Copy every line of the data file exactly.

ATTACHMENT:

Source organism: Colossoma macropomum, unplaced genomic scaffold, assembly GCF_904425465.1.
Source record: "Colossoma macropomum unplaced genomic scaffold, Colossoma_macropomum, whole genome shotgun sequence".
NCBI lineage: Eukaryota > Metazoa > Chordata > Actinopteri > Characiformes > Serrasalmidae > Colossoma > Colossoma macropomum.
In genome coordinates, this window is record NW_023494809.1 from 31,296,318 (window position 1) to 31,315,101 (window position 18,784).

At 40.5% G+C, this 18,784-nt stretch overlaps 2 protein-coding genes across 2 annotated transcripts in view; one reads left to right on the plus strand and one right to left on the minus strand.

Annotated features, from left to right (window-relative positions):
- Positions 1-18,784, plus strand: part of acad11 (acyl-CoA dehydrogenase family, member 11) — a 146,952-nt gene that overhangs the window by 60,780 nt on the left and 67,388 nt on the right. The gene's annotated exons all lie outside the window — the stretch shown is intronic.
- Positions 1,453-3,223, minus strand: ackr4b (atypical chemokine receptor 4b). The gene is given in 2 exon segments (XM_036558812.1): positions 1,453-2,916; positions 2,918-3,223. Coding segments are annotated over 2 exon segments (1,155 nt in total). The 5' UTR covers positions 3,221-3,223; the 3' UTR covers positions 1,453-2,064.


Source organism: Colossoma macropomum, unplaced genomic scaffold, assembly GCF_904425465.1.
Source record: "Colossoma macropomum unplaced genomic scaffold, Colossoma_macropomum, whole genome shotgun sequence".
NCBI lineage: Eukaryota > Metazoa > Chordata > Actinopteri > Characiformes > Serrasalmidae > Colossoma > Colossoma macropomum.
In genome coordinates, this window is record NW_023494809.1 from 31,296,318 (window position 1) to 31,315,101 (window position 18,784).

At 40.5% G+C, this 18,784-nt stretch overlaps 2 protein-coding genes across 2 annotated transcripts in view; one reads left to right on the plus strand and one right to left on the minus strand.

Annotated features, from left to right (window-relative positions):
- Positions 1-18,784, plus strand: part of acad11 (acyl-CoA dehydrogenase family, member 11) — a 146,952-nt gene that overhangs the window by 60,780 nt on the left and 67,388 nt on the right. The gene's annotated exons all lie outside the window — the stretch shown is intronic.
- Positions 1,453-3,223, minus strand: ackr4b (atypical chemokine receptor 4b). The gene is given in 2 exon segments (XM_036558812.1): positions 1,453-2,916; positions 2,918-3,223. Coding segments are annotated over 2 exon segments (1,155 nt in total). The 5' UTR covers positions 3,221-3,223; the 3' UTR covers positions 1,453-2,064.